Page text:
Castro v. United States Dept. of Homeland Sec., No. 16-1339 (3d Cir. 2016)Annotate this Case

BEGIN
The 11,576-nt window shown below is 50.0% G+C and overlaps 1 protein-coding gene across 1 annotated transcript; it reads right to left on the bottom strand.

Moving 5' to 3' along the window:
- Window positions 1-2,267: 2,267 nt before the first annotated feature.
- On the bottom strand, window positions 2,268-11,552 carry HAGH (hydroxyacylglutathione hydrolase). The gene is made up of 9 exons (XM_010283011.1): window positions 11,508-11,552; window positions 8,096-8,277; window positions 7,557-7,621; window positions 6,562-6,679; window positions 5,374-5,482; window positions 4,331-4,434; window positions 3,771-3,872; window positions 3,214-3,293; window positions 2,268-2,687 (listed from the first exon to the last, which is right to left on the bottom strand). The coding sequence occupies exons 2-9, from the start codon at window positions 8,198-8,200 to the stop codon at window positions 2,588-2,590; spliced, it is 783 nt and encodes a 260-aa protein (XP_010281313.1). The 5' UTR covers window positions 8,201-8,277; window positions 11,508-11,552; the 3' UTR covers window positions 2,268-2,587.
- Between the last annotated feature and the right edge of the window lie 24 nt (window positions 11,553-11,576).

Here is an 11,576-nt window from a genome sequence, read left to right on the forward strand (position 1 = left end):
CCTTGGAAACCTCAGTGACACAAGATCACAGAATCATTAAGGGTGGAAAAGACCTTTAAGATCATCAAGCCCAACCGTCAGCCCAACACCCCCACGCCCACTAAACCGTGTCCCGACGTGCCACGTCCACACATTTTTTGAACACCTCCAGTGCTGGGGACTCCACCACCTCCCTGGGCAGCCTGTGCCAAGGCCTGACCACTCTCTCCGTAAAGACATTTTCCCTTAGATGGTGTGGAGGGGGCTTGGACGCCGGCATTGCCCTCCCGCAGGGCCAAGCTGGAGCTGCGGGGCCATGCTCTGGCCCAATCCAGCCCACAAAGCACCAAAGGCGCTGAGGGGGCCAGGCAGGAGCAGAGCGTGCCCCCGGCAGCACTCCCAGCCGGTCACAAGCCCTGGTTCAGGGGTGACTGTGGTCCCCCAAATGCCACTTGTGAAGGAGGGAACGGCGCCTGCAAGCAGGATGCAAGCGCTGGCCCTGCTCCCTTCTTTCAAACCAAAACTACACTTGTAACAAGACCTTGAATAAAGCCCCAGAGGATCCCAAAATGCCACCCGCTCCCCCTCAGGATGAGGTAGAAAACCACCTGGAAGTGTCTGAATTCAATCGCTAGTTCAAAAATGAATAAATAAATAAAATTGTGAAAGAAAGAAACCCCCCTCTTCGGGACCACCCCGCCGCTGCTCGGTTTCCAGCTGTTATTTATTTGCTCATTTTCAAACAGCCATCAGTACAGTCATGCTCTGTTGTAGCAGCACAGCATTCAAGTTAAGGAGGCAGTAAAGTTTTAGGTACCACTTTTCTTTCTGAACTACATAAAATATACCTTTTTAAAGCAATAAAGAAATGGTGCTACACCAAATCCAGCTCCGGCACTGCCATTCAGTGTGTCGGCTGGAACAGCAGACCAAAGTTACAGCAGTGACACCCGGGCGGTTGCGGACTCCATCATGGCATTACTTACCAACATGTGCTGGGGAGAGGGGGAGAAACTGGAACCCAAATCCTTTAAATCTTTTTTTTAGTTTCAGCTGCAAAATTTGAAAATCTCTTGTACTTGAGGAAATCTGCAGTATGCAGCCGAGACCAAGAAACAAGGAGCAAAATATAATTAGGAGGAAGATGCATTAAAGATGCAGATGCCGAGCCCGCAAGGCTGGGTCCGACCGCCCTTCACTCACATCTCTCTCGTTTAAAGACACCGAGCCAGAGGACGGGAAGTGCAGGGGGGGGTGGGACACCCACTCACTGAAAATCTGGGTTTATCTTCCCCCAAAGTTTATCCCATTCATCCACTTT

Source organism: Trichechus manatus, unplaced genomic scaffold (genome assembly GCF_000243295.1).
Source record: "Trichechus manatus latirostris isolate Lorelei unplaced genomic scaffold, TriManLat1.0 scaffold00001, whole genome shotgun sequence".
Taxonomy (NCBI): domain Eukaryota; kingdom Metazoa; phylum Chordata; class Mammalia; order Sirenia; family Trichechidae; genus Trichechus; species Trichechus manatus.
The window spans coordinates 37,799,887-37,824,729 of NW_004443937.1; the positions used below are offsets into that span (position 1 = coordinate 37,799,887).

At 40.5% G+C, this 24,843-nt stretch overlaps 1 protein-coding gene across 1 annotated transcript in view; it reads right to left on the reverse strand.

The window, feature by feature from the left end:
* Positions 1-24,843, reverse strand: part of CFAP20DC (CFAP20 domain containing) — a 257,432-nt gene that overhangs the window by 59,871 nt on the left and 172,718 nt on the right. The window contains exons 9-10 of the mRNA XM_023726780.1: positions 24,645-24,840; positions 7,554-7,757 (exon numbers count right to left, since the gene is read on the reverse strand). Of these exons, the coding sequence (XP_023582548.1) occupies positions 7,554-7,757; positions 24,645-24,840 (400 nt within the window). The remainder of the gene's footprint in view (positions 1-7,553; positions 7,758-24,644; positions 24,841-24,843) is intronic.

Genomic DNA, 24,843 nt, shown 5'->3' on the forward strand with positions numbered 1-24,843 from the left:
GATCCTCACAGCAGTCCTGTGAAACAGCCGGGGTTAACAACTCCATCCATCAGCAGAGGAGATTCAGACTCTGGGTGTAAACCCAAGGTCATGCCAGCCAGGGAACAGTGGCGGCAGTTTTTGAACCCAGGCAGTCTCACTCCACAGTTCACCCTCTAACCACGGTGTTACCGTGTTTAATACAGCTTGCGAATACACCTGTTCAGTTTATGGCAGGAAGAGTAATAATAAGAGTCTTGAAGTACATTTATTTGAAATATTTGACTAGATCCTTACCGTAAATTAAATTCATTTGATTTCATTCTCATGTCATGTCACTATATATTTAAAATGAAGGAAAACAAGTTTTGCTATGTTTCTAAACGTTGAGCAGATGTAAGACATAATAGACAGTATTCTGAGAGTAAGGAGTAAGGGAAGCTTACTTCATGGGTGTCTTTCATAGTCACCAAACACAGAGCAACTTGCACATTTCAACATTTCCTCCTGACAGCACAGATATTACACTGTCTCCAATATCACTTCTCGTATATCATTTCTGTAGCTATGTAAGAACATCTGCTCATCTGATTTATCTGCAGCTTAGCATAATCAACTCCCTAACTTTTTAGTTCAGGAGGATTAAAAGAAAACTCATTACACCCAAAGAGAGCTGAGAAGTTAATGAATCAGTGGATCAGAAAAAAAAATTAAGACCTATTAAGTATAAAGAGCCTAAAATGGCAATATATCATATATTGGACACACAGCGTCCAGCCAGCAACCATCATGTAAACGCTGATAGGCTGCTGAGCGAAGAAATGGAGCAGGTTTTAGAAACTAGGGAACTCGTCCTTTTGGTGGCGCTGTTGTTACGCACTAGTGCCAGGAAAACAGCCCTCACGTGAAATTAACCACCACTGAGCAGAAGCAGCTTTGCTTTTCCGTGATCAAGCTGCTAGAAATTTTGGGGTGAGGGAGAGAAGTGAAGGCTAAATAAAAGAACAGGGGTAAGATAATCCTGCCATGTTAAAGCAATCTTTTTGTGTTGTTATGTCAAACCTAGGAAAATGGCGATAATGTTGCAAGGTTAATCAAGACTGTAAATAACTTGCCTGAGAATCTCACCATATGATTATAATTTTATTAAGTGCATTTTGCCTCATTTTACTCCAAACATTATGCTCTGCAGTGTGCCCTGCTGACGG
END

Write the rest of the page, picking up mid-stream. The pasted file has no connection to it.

The petitioners, 28 women and their minor children, are citizens of El Salvador, Honduras, and Guatemala. The entered the U.S. in 2015 and were apprehended close to the border. Each indicated a fear of persecution if returned to their native country, claiming that they had been or feared becoming victims of domestic or gang violence. Following interviews with an asylum officer and review by an immigration judge, their fears were found to be not credible and their expedited removal (8 U.S.C. 1225(b)(1)) orders became administratively final. Each filed a habeas petition. The Third Circuit affirmed dismissal of the petitions, finding that the district court lacked subject matter jurisdiction under 8 U.S.C. 1252.1, which circumscribes judicial review for expedited removal orders issued under section 1225(b)(1). The court rejected an argument under the Suspension Clause of the U.S. Constitution: “The Privilege of the Writ of Habeas Corpus shall not be suspended, unless when in Cases of Rebellion or Invasion the public Safety may require it.” The court noted “Petitioners’ surreptitious entry into this country," and Congress’ and the Executive’s plenary power over decisions regarding the admission or exclusion of aliens, in concluding that the limited scope of review is not unconstitutional, as to petitioners and other aliens similarly situated.